India and Pakistan are celebrating the birthday of the Quaid-i-Azam. As the man who has propelled, guided and controlled the national policies of nearly hundred million human souls, the man who has been responsible for the birth of a major State and the liberation of a major nation from economic and political bondage, the Quaid-i-Azam has already passed into history. With the establishment of Pakistan the mandate entrusted to him by his people may be considered to have been fulfilled and his historical role as the architect of our national State may be said to have reached its glorious consummation. The attainment of this objective demanded a steadiness of vision, fixity of purpose, an amount of unflagging devotion and courage that are rarely found among a people, broken and debased by enslavement and exploitation. The history of nations however is continuum like time, and the culmination of one struggle merely means the commencement of another. The mission of our national leaders, therefore, is far from complete and the national objective we have formally attained still awaits its material content. The future of Indian Muslims who have done as much and suffered far more for Pakistan than we the Muslims of Pakistan have, is still uncertain, and the State of Pakistan has still to require the constitutional flesh and bone. Both these problems are of as great an importance to us as the achievement of Pakistan itself and their satisfactory solution will require an equal amount of vision, determination and courage. There are already many among us, men of small minds and smaller vision, who think that the future of our brothers beyond the border need not enter our national calculations and now that we have got Pakistan, the future of non-Pakistanis is none of our business. The happenings in East Pakistan have utterly negated our thesis and proved that our kinsmen in the neighboring Dominion are very much our business that we have got to take them into calculation while formulating our national policies. We have got to ensure that these policies do not in any way adversely affect the national existence of our co-religionists in the other land, through injudiciousness or lack of imagination. Similarly we have to ensure that both the constitutional structure and the governmental practice of the Pakistani State conform to the ideals that we put before ourselves when we embarked on our national struggle. We have not yet had a glimpse of the Pakistan of our dreams, for we are still besieged by all the ills that have plagued us in the past and the common man has yet to taste the contentment, physical and spiritual, of a free and prosperous existence. The helmsmen of the nation, therefore, of whom the Quaid-i-Azam is the greatest and the most indefatigable, have far from reached the end of their labours and the future of the nation depends as much on their sagacity today as it has dependent on their industry and devotion in the past.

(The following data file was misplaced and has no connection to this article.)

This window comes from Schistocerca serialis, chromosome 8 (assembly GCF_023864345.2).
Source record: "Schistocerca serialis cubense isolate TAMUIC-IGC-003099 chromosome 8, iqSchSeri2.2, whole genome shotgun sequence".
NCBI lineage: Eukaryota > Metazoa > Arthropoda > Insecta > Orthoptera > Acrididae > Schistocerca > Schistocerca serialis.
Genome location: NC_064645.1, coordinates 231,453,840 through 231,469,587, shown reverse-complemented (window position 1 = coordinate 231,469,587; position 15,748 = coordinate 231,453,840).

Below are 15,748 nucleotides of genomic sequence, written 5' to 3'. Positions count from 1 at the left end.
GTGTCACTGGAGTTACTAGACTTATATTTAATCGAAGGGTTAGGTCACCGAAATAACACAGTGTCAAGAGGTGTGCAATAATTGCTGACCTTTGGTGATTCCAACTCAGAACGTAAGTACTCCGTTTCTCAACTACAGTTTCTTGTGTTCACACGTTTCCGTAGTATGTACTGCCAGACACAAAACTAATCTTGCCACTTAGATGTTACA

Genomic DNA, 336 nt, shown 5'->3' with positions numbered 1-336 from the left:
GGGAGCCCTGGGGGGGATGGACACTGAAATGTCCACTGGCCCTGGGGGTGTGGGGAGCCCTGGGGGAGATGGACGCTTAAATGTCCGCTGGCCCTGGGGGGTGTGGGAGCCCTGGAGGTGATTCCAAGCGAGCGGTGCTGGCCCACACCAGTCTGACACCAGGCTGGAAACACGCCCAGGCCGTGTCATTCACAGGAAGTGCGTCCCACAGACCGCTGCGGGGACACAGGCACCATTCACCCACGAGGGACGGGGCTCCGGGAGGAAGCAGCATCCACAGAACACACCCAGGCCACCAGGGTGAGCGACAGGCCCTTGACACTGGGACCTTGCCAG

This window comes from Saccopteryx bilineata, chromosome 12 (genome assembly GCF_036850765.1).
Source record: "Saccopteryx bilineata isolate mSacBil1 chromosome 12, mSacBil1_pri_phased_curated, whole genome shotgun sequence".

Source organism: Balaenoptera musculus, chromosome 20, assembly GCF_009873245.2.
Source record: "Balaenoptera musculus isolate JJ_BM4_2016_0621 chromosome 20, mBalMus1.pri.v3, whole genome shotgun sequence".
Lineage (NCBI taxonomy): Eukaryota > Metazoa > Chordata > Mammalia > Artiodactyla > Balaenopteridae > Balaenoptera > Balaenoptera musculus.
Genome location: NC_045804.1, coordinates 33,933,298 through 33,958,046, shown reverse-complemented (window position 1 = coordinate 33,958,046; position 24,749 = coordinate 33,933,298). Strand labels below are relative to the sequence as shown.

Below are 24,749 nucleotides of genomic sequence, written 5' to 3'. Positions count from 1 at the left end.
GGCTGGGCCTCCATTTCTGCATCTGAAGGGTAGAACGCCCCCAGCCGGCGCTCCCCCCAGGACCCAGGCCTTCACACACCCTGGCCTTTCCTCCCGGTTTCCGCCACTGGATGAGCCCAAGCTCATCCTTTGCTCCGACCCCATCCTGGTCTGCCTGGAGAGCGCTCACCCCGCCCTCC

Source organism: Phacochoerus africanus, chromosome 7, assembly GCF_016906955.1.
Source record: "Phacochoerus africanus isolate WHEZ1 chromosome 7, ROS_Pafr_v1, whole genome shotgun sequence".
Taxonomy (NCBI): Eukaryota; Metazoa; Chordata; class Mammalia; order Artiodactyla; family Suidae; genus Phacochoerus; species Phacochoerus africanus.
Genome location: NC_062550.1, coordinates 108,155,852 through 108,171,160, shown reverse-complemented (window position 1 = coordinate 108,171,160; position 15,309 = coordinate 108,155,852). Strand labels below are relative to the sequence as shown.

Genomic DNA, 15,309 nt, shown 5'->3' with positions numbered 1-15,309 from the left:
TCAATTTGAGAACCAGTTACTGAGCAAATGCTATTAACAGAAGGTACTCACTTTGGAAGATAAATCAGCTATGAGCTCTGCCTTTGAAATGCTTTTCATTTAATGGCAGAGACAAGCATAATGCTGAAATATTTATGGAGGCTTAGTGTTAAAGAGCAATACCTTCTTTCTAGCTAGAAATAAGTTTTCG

-originally titled Homage, this appeared as an editorial in the Pakistan Times onDecember 27, 1947